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New Survey Finds Two in Five D.C. Households with Children Unable to Afford Enough Food in 2008-2009
Report Exposes Broad Hunger and Provides First-Ever Food Hardship Data for Every State, the Top 100 Large Cities and Every Congressional District
Washington, D.C. – January 26, 2010 – More than 20 percent of households in the District of Columbia reported in 2009 not having enough money to buy food that they needed during the prior 12 months, according to a new report released by the Food Research and Action Center (FRAC), titled Food Hardship: A Closer Look at Hunger - Data for the Nation, States, 100 MSAs, and Every Congressional District. But, the rate of food hardship in 2008-2009 for households with children was considerably higher than for other households – almost three times as high. In D.C., 40.6 percent of households with children said that they had difficulty affording enough food compared to just 12.5 percent of households without children.
“Two in five D.C. households with children say they cannot afford enough food. That’s a shocking statistic,” said Alex Ashbrook, director of D.C. Hunger Solutions. “These findings vividly underscore that more must be done, and quickly, to help struggling families.”
These data come from a new report from FRAC, which contains new 2008 and 2009 data on food hardship – the inability to afford enough food – for every state, every Congressional District and for 100 of the country’s largest Metropolitan Statistical Areas (MSAs), including the Washington-Arlington-Alexandria MSA.
The report finds that 12.2 percent of households in the Washington-Arlington-Alexandria MSA reported food hardship in 2008-2009. But, once again, the numbers are dramatically higher for households with children – 17.7 percent of households with children say that they had difficulty affording enough food.
The FRAC report analyzes survey data that were collected by Gallup and provided to FRAC. The ability to provide such localized data and such up-to-date data comes from Gallup’s partnership with Healthways, interviewing 1,000 households per day almost every day since January 2, 2008 as part of the Gallup-Healthways Well-Being Index project. Through December 2009, more than 650,000 people have been asked a series of questions on a range of topics including emotional health, physical health, healthy behavior, work environment and access to basic services. Specific to this report, more than 530,000 people were asked whether there were times over the preceding year that they did not have enough money to buy food they or their family needed.
The Gallup survey question on food hardship is very similar to one posed by the Census Bureau and analyzed by the U.S. Department of Agriculture in its official measure of food insecurity, but because of the large sample size Gallup provides a closer, more localized and more recent look at food hardship. Official government data on food insecurity has a nearly one-year time lag and does not go below the state level.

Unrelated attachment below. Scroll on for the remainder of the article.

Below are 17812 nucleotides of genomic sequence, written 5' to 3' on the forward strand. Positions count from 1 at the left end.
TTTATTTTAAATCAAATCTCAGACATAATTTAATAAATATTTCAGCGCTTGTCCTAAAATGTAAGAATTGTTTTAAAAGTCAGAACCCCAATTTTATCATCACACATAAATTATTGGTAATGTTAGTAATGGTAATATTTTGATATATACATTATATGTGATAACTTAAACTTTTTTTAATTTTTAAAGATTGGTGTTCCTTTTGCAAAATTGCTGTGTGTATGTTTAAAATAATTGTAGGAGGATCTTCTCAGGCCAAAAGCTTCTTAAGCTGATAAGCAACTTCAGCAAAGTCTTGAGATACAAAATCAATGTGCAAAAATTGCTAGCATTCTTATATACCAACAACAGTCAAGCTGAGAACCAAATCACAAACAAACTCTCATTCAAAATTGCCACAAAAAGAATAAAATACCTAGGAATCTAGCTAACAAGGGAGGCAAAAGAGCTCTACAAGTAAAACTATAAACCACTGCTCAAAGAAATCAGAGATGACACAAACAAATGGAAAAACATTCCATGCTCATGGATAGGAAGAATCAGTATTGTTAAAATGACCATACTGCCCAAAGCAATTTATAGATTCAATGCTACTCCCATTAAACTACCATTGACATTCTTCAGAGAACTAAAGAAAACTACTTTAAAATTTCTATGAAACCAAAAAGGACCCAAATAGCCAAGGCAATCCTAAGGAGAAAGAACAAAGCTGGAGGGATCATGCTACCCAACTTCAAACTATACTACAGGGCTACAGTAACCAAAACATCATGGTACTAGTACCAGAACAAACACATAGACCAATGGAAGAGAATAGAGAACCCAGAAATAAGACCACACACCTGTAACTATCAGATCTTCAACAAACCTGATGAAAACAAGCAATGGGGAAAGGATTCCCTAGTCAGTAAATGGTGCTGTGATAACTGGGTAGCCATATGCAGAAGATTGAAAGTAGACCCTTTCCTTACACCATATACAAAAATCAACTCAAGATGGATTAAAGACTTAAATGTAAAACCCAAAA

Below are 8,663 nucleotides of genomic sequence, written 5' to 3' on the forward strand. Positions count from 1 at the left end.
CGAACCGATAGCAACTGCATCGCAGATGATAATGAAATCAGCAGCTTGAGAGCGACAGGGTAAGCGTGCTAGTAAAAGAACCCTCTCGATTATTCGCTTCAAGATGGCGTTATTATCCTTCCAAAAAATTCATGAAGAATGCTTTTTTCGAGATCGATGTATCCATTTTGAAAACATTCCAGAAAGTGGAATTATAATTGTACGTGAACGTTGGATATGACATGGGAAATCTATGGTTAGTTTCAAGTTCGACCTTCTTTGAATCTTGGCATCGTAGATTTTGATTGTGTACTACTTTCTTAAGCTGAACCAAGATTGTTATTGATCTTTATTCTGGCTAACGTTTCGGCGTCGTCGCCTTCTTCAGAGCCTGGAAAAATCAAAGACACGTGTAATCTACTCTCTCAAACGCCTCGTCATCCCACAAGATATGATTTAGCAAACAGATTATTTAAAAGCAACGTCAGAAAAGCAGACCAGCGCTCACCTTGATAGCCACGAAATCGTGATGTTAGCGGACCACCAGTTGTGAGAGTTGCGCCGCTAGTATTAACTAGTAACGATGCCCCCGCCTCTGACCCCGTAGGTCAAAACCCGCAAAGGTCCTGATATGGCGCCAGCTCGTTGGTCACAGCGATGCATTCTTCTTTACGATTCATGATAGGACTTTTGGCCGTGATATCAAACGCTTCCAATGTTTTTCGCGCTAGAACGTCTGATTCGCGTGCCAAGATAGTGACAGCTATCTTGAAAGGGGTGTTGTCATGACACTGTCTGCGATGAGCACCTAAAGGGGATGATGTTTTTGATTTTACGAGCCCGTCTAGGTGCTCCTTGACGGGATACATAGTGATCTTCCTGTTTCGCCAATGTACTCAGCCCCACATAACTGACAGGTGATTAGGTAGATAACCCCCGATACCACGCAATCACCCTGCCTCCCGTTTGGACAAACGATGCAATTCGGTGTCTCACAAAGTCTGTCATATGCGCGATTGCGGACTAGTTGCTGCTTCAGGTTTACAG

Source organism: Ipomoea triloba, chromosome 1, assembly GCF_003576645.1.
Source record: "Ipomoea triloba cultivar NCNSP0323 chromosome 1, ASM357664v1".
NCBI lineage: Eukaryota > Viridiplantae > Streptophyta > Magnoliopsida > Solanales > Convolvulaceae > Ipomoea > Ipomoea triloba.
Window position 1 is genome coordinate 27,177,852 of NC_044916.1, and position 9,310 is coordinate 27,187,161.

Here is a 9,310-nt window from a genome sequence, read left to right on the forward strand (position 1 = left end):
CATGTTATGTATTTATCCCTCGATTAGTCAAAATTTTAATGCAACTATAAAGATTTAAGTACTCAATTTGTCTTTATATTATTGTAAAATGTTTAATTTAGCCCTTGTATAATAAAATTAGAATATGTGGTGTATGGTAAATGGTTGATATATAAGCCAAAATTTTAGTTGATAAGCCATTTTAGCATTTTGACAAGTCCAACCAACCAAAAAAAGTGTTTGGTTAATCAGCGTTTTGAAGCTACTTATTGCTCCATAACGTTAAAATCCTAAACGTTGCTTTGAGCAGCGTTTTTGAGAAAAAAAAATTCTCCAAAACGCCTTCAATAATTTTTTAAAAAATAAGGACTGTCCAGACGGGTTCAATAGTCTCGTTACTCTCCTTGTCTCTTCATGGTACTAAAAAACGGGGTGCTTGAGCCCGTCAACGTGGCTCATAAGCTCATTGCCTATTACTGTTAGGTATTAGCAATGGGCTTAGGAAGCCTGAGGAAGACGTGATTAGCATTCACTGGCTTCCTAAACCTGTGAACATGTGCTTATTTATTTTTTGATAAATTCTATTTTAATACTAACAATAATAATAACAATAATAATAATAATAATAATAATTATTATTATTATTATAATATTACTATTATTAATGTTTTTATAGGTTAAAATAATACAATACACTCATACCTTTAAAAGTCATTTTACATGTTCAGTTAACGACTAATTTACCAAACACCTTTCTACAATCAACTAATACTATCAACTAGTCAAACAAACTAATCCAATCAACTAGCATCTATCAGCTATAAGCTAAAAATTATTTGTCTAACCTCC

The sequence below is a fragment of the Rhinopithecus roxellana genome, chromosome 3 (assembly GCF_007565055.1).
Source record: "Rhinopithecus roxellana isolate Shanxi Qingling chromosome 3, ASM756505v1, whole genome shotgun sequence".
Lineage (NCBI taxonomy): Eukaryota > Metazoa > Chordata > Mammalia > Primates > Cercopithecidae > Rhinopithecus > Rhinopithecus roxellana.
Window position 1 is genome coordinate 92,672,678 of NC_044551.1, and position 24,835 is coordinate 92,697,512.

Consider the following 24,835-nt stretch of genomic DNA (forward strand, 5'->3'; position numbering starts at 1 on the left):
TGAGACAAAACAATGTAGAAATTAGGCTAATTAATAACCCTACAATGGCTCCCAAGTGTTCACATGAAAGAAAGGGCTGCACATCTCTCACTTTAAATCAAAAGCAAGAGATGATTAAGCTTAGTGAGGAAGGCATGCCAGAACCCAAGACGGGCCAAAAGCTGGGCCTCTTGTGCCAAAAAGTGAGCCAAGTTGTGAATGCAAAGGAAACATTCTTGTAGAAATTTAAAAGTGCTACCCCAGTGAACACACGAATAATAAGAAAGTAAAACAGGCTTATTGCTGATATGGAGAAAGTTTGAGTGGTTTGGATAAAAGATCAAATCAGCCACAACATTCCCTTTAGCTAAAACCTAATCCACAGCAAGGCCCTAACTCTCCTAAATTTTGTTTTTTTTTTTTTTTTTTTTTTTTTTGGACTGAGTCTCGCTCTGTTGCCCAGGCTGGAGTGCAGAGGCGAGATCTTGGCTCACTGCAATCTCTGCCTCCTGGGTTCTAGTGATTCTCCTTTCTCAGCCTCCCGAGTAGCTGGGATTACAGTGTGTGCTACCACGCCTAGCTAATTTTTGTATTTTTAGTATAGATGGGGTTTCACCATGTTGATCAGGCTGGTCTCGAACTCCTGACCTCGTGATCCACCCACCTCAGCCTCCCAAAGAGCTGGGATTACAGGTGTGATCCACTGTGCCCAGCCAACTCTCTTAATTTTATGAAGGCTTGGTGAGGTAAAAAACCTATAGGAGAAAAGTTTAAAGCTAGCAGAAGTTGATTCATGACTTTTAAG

“The data in this report show that food hardship – running out of money to buy the food that families need – is truly a national problem. It is a national problem in the sense that the rate for the nation is so high,” said Jim Weill, president of FRAC. “And it is a national problem in the sense that rates are high in virtually every state, Metropolitan Statistical Area, and Congressional District.”
These new numbers are especially relevant as Congress looks at jobs legislation and other strategies to mitigate the damage of the recession, and reauthorizes child nutrition legislation this year. D.C. Hunger Solutions has joined FRAC in calling for improvements in a range of federal nutrition programs, including SNAP/ Food Stamps and child nutrition programs, and for more efforts to boost the economy, create more well-paying jobs and reduce unemployment.
“President Obama has set a goal of ending childhood hunger by 2015,” said Ashbrook. “As we can see with these new data, the struggle with hunger is a serious problem here in Washington, D.C. for children and adults. Not a minute can be wasted between now and 2015 if we’re to reach that goal. All corners of government, the private sector and nonprofits must work together in order to implement long-term strategies that will battle our nation’s hunger crisis.”
The full report is available at www.frac.org.